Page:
Amiga Nostalgia

I’m not entire­ly cer­tain why, but I found myself on Wikipedia read­ing the Ami­ga arti­cle. Things start­ed to get very nos­tal­gic when look­ing through the list of var­i­ous Ami­ga mod­els. I’ve owned five dif­fer­ent com­put­ers, and the first two were Ami­gas, specif­i­cal­ly the Ami­ga 500 and the Ami­ga 2000.

Would you just look at those sys­tem specs? About half a megabyte of RAM, a ~7 mega­hertz proces­sor, no hard drives… 

I admit to being a naïve lit­tle child, but I thought those com­put­ers were awe­some. I could hard­ly imag­ine any­thing bet­ter until mid­dle school! I dis­tinct­ly remem­ber a con­ver­sa­tion I had on the bus to school (fifth or sixth grade) about com­put­ers; my friend asked if my com­put­er “had win­dows on it.” Win­dows? Well, when­ev­er I opened a fold­er, it popped up in a win­dow thing. Was that what he meant? Seri­ous­ly, I had no idea that there was some­thing called “Microsoft Windows”!

And to this day, what made my Ami­ga sys­tems great has yet to be tak­en away by Win­dows: the games. Whether it was the ele­gant sim­plic­i­ty of The Talk­ing Col­or­ing Book when I was real­ly young, the clever cours­es of Minia­ture Golf (exact title unknown, though it had two sequels, which I also had), or the may­hem of Men­ace and Tur­ri­can II, there was always fun to be had on the Ami­ga. If I use a Win­dows com­put­er for anoth­er ten years, I doubt I’ll sur­pass the amount of time spent gam­ing on the Ami­ga with what pass­es as games for com­put­ers nowa­days. Blah.

Oth­er games that stand out: Sim­C­i­ty, SimAnt, Pop­u­lous, Lem­mings, James Pond II, and so many more that I can recall the game-play of but not the title.

I also loved that I could cus­tomize what the cur­sor looked like very eas­i­ly. I kept it cus­tomized as a lit­tle sword or mag­ic wand, rem­i­nis­cent of some­thing you may see in the orig­i­nal The Leg­end of Zel­da game for the NES. Why can’t I do that eas­i­ly on Windows?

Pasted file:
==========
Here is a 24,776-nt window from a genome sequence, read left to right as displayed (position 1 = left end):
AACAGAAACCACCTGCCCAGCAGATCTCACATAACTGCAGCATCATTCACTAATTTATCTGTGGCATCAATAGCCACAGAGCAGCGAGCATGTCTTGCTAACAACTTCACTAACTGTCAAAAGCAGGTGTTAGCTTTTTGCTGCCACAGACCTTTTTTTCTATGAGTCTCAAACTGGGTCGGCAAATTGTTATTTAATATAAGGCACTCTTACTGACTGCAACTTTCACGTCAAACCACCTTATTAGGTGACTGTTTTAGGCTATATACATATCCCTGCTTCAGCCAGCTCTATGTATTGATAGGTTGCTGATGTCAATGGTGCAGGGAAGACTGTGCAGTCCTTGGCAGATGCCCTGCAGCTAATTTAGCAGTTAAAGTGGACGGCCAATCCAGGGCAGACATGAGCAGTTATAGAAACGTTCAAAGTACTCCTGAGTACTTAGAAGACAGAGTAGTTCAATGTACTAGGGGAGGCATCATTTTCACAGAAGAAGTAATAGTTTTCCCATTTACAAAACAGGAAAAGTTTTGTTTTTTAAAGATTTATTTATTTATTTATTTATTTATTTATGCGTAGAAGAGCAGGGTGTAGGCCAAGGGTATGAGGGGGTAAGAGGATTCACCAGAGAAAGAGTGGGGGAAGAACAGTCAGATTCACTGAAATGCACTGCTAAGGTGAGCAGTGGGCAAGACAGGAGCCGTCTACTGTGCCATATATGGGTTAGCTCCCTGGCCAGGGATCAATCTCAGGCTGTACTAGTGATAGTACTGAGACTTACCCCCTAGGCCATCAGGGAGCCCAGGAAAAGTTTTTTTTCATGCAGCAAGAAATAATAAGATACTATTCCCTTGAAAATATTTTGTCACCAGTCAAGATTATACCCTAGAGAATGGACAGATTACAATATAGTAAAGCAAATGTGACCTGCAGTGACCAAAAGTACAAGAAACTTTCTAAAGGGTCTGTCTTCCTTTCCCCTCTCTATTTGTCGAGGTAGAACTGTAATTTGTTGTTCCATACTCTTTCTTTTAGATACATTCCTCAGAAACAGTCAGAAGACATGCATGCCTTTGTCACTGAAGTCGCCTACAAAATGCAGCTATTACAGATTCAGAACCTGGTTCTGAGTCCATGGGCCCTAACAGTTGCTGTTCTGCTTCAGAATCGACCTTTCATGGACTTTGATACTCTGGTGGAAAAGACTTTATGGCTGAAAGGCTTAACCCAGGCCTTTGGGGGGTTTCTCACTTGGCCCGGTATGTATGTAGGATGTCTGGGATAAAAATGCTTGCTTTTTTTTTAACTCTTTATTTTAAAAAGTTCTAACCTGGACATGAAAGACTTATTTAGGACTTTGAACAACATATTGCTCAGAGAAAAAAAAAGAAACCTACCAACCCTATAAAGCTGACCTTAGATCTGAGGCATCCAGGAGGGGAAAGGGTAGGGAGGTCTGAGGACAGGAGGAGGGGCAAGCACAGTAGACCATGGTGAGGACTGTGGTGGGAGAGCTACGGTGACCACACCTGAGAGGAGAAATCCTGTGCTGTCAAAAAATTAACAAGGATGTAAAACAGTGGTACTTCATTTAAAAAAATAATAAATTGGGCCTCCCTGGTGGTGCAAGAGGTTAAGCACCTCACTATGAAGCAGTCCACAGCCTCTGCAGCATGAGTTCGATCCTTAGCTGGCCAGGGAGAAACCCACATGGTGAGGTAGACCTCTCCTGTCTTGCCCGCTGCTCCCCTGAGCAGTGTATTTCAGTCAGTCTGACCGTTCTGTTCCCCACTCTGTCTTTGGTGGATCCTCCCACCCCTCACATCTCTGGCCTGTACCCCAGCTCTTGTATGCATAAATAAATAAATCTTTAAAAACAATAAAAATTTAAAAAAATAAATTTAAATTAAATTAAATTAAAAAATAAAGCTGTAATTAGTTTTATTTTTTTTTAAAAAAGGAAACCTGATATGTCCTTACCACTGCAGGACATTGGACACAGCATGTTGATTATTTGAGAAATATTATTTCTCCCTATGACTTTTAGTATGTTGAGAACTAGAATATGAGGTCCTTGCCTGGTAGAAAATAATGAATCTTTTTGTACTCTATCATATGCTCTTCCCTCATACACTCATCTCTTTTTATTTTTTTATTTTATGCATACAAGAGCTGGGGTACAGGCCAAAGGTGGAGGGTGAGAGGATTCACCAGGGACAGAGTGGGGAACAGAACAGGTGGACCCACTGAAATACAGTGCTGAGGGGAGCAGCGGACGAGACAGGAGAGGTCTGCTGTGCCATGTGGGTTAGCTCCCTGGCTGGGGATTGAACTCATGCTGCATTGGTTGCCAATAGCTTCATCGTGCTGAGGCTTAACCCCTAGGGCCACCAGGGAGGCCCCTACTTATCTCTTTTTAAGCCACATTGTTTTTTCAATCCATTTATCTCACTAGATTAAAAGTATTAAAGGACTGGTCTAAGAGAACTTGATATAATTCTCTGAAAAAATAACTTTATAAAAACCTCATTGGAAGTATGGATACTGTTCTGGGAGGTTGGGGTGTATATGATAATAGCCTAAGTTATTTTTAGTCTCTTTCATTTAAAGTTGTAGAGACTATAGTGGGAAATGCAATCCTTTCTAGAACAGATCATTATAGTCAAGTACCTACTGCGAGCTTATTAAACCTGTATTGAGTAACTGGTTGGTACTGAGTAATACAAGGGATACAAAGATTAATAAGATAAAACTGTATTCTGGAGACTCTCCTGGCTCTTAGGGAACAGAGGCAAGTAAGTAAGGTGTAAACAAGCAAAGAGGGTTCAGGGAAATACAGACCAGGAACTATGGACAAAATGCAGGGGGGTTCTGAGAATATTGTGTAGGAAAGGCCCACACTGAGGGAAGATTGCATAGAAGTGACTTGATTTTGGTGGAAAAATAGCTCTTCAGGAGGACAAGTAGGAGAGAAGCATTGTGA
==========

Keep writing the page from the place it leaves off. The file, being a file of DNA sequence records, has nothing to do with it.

As for *real* appli­ca­tions… Well, the word proces­sor is the only one I ever remem­ber using. In all hon­esty, I wish I could still use it to write. I don’t recall there being a full gram­mar check (or even a spelling check­er?), so I actu­al­ly grew up with a com­put­er that allowed me to actu­al­ly improve as a writer while typ­ing, rather than rely­ing on var­i­ous tech­no­log­i­cal aids. Addi­tion­al­ly, there was an awe­some lit­tle tool that, in addi­tion to word count, gave var­i­ous gram­mat­i­cal sta­tis­tics about the doc­u­ment — what per­cent­age of sen­tences were pas­sive and so on. It also report­ed at what read­ing grade lev­el the doc­u­ment was writ­ten at (which per­haps led me to believe I was a bet­ter writer than I real­ly was), even com­par­ing it to oth­er well-known doc­u­ments such as the Get­tys­burg Address and half a dozen oth­ers. Why can’t Microsoft Word do this? Why can’t Writer?

You don’t have to take my word for it that the Ami­gas were great com­put­ers. Do you remem­ber in Star Trek IV: The Voy­age Home when Spock is using the Vul­can super­com­put­er (the one that asked him, to his con­fu­sion, “How do you feel?”)? Yep, you can thank Ami­ga for that. So great, an alien civ­i­liza­tion 300+ years down the road are still using them!